Officials around the world Thursday were taking increasingly stringent measures to combat the spread of the coronavirus.
The Palestinian Authority became the latest governing body to take such steps. Palestinian President Mahmoud Abbas declared a state of emergency, shutting down schools for 30 days and closing the Church of the Nativity in Bethlehem after seven coronavirus cases were confirmed in the city. These were the first cases in the Palestinian territories.
Closing the church in the town that worshippers say was Jesus' birthplace will devastate Bethlehem’s vital tourism industry, and it came just weeks before Easter.
Elsewhere, Australia joined China and Iran in banning travel from South Korea, which has the largest number of coronavirus cases outside China.
Indonesia restricted travel from parts of South Korea as well as two other hard-hit nations, Iran and Italy. Both of those nations have shut down schools.
The virus also continued to roil world markets, as investors remained nervous about the outbreak and how it might spread.
On Wall Street, the Dow Jones industrial average plummeted 970 points to close at 26,121.28 — a 3% loss after soaring nearly 1,200 points Wednesday. The S&P 500 and Nasdaq Composite also experienced 3% losses, while British, French and German indexes were all down more than 1%.
At his daily virus briefing, World Health Organization chief Tedros Adhanom Ghebreyesus again stressed the seriousness of a virus about which scientists still know little.
"This is not a drill. This is not the time for giving up, this is not a time for excuses," Tedros said. "Countries have been planning for scenarios like this for decades. Now is the time to act on those plans."
The threat appeared to be waning in China, where the outbreak erupted in December. The WHO said Thursday that there were about 17 times as many new cases outside China now as there were inside China itself.
Hundreds of patients were being released from Chinese hospitals, and shuttered factors were starting to reopen. But Chinese President Xi Jinping has called off a scheduled state visit to Japan, where Tokyo has declared that all visitors from China and South Korea must be placed under quarantine.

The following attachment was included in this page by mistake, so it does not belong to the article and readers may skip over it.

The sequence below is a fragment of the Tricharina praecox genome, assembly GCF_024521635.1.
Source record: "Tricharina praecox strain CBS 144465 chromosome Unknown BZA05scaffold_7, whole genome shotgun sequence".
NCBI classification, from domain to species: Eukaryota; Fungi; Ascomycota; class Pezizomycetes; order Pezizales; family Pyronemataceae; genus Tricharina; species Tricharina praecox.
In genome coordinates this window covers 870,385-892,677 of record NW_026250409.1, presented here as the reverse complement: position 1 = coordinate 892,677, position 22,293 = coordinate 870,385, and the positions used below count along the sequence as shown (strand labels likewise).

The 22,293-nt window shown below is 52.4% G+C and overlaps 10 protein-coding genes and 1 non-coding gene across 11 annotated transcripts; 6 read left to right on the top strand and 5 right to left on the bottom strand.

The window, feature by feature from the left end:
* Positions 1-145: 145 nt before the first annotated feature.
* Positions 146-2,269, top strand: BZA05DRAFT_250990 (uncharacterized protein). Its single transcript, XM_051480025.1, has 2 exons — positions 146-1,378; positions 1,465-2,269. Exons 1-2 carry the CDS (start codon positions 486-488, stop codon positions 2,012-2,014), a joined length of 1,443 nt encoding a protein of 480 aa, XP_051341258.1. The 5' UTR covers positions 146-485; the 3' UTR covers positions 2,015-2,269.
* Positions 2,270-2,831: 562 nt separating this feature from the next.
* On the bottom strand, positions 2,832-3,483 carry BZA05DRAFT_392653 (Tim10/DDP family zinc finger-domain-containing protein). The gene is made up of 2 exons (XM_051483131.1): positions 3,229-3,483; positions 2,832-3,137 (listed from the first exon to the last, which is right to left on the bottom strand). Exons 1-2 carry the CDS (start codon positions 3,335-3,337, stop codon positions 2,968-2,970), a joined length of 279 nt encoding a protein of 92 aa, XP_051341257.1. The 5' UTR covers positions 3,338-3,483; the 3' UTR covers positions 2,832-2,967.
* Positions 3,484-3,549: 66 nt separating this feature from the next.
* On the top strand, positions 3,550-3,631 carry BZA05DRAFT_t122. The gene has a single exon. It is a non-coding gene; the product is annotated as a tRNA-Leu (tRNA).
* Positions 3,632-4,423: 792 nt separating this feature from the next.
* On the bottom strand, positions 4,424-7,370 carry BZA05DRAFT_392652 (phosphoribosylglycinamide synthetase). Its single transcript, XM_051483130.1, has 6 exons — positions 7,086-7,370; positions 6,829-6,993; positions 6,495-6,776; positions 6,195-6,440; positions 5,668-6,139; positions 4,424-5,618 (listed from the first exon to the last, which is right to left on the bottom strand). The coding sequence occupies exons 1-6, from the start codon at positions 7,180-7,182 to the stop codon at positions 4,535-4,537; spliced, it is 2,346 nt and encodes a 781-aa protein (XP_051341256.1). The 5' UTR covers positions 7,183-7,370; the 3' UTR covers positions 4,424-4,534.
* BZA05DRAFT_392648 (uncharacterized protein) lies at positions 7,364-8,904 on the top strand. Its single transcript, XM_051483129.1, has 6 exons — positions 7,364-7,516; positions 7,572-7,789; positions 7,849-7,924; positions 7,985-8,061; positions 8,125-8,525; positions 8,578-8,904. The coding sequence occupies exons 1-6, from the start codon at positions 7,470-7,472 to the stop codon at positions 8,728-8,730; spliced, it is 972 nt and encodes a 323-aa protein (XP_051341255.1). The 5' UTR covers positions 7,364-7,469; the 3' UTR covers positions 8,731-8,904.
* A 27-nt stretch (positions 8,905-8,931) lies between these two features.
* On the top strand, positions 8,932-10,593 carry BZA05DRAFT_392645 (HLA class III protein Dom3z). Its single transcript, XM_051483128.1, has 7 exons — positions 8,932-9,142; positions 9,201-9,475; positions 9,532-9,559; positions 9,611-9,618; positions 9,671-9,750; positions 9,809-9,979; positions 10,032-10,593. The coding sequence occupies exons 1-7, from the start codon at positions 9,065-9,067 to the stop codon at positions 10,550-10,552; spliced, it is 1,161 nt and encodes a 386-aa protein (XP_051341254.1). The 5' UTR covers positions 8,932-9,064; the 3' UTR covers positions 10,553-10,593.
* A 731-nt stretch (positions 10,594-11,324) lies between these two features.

The United Nations said the virus had disrupted classes for nearly 300 million students worldwide, from preschool through 12th grade. That number did not include colleges that have also been shuttered.
In the United States, with more than 150 confirmed cases of the virus and 12 deaths, the Senate on Thursday followed the House in approving $8.3 billion in emergency spending to combat the outbreak, including money for developing a vaccine. It now goes to President Donald Trump for his signature.
Trump took some heat Thursday from health experts after he told Fox News that the WHO was sending out false information and suggested infected patients were safe going to their jobs in offices and stores.
"A lot of people will have this and it's very mild. They'll get better very rapidly," Trump told Fox's Sean Hannity. “They don't even see a doctor, they don't even call a doctor. You never hear about those people. We have thousands or hundreds of thousands of people that get better, just by, you know, sitting around and even going to work. Some of them go to work, but they get better.”
The U.S. Centers for Disease Control and Prevention said the coronavirus is highly transmissible and that people who are sick must stay home.
California, Florida and Hawaii — all huge tourism sites — have declared states of emergency. Washington state, with 11 of the 12 U.S. deaths, has also declared a statewide emergency. Most of the deaths in Washington took place in a single nursing home near Seattle.
Also Thursday, the U.S. Coast Guard used helicopters to drop coronavirus testing kits to passengers and crew aboard the Grand Princess, which was anchored off California. Two cases have been linked to passengers who sailed aboard the ship last month.
As of late Thursday, there were more than 98,000 COVID-19 cases worldwide and at least 3,300 deaths.